If your cat hasn’t been spayed or neutered yet, the first step is to get them fixed. It’s also critical to rule out any medical problems with your vet. What looks like spraying might actually be the sign of a urinary tract inflammation or infection, bladder stones, hyperthyroidism, or a host of other common feline medical conditions. Once your cat gets a clean bill of health from the vet, here are some ways to try and trouble-shoot and tackle your cat’s spraying situation at home:
Sparkling Clean: If there’s the even slightest scent of urine left behind, your cat will know, thanks to their 200 million scent receptors. And the smell may encourage them to keep going back to spray the same spot. To thoroughly clean all the areas your cat has marked, use a good enzymatic, bio-based cleaner, like the Nature’s Miracle ADVANCE Cat Stain & Odor Eliminator. And check out this article for tips (and a caution) about cleaning up pet messes.
Calming Pheromones: After cleaning, plug in some Feliway® multi-cat calming pheromone diffusers around your home. Feliway multi-cat has been shown to help reduce stress-related problems between cats in multi-cat homes and situations. (Note that the Feliway is also sometimes sold under the “Comfort Zone” brand and the multi-cat product is different from the “classic” Feliway/Comfort Zone product, which is intended for single-cat situations. And they’re both also different from the FeliScratch product, which is helpful for directing/redirecting unwanted cat scratching.)
Cat Away: If another cat is wandering into your yard and stressing your kitty out, try pulling the shades and/or moving your cat’s perch to another location. This next tip is a stretch but worth trying – if it’s the neighbor’s outdoor cat causing the stress and you have a good relationship with your neighbor. Let them know that their cat’s presence in your yard is stressing your cat and causing them to pee in your house. Maybe, they'd be willing to keep their cat indoors, or at least in their own yard (there are cat-proof fences available, including this option which, although a little pricey is highly effective for most cats). If it's not your neighbor's cat, or if it is but they won't keep their cat indoors or put up cat-proof fencing, consider a humane outdoor animal deterrent, like the Hoont Cobra Jet Spray.
Environmental Enrichment: Keeping your cat active— physically and mentally — will help increase their well-being and reduce their stress level. Training, interactive toys, food puzzles, and plenty of vertical perches and quiet places to hide will help keep them busy and content.
Boxes and Bowls: To minimize battles in a multi-cat household, make sure there’s a litter box for every cat plus an extra one, as well as ensuring that litter boxes are located in different areas and levels of your home. Giving each cat their own food bowl and separate feeding areas can also help reduce conflicts.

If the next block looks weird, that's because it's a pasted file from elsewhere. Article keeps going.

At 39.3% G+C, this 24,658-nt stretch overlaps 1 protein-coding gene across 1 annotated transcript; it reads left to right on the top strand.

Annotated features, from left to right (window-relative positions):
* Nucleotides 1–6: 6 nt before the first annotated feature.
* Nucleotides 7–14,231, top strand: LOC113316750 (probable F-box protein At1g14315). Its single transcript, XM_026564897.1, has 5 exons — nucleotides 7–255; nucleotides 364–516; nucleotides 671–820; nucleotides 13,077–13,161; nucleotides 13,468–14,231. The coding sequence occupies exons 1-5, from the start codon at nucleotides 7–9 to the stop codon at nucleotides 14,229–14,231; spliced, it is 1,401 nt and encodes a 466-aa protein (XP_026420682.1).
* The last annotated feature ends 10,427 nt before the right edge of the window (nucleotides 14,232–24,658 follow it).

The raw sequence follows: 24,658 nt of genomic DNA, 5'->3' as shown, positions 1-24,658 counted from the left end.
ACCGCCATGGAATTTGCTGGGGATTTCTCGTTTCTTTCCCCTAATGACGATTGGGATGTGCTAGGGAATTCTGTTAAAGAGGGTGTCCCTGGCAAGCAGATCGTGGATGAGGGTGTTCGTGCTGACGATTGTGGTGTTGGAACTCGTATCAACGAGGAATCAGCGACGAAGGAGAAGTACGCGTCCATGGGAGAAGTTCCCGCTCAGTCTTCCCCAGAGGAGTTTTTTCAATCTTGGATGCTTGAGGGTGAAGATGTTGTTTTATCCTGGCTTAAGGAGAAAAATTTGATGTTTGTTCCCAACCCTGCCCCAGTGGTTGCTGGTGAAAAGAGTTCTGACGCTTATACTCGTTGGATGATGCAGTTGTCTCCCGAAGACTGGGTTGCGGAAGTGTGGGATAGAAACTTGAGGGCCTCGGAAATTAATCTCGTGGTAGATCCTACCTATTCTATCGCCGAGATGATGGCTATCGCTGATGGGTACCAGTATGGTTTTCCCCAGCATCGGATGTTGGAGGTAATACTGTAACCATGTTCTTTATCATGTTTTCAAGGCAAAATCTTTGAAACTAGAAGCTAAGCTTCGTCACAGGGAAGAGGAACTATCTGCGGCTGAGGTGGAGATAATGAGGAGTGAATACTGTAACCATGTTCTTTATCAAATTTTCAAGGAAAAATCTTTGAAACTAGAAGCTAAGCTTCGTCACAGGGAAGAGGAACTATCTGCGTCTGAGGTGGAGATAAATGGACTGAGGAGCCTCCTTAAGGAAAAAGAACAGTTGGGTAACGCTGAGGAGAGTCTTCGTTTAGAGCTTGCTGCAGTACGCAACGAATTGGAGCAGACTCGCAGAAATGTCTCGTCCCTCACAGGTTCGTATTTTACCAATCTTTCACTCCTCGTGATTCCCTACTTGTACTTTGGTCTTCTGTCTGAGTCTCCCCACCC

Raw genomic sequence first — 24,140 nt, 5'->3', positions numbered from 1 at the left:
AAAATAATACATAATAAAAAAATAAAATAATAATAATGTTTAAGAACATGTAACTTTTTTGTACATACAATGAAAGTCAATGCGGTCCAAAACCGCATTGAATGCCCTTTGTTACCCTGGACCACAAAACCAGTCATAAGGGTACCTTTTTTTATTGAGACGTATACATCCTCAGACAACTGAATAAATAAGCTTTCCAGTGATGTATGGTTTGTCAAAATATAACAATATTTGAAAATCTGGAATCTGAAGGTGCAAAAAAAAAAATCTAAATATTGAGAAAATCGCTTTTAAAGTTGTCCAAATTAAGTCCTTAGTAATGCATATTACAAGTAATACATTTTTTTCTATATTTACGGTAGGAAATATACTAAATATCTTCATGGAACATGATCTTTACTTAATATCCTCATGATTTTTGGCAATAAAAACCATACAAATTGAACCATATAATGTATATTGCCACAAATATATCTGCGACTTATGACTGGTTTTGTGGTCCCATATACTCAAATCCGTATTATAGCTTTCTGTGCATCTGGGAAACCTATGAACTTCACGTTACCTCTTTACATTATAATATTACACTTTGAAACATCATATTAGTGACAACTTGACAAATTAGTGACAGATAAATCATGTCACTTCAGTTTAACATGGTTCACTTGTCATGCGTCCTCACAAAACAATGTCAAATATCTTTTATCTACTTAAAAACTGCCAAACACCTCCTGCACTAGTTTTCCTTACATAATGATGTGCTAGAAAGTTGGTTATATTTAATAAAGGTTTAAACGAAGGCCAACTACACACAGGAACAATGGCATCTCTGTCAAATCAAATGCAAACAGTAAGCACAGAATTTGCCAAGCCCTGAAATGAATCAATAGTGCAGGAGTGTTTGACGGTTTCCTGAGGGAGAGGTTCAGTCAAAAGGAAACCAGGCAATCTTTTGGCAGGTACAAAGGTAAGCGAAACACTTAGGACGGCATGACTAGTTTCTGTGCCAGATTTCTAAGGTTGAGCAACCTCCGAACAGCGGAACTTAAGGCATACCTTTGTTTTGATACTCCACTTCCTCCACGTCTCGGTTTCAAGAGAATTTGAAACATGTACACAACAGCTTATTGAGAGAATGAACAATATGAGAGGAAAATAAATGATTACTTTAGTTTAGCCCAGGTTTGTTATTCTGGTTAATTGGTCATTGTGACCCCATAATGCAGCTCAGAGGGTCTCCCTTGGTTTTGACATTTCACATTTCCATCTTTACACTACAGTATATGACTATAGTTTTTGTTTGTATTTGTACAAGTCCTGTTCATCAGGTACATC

Supplements: The VetriScience Composure chews can help calm and reduce stress in cats in certain situations and are worth trying. Your vet can also discuss and recommend other supplements that may help. (See also the note at the end of this article about medications your vet can prescribe that can help, too.)
If Your Cat Is a "High Pee-er": If your cat simply pees high, but in the litter box, you might want to use boxes with higher sides to avoid the mess. The important part is that there's still one side that's low enough for your cat to get in. Especially as a cat ages, getting in and out of their litter box can cause another set of problems and a whole lot of discomfort (as many cats over 7 years old have arthritis). These first two box options fit the bill, with three high sides and one lower one. You could also switch to covered boxes, but you've got to be extra careful to scoop covered boxes at least once daily, as they are more likely to trap ammonia and other smells that can irritate your cat's nose/lungs and drive them out of the boxes. The Modkat boxes are a little pricey, but function great for many cats and homes.
What Not To Do
- Negative reinforcement, like shouting at your cat, won’t help the situation — and will probably make things worse because your cat will end up feeling more stressed.
- Deterrent sprays (including spraying water) can also make your cat nervous and increase their stress. And even if the spray deters them from marking that particular spot, they will probably just go off and find a new place to mark.
Although having a cat that’s spraying in the house can be pretty frustrating, try not to take it personally! Your cat isn’t mad at you — they’re just letting you know that they’re either feeling threatened or insecure. If you and your vet have ruled out an underlying medical problem and you’ve tried some of the DIY solutions above and you’re still not having much luck solving the problem, heading back to your vet or to a board-certified veterinary behaviorist truly is your best bet. And doing so sooner, rather than later, is a good idea. Not only can they help guide you with some other, more specific suggestions for your cat and home, they can also prescribe medications that have been shown to help spraying cats.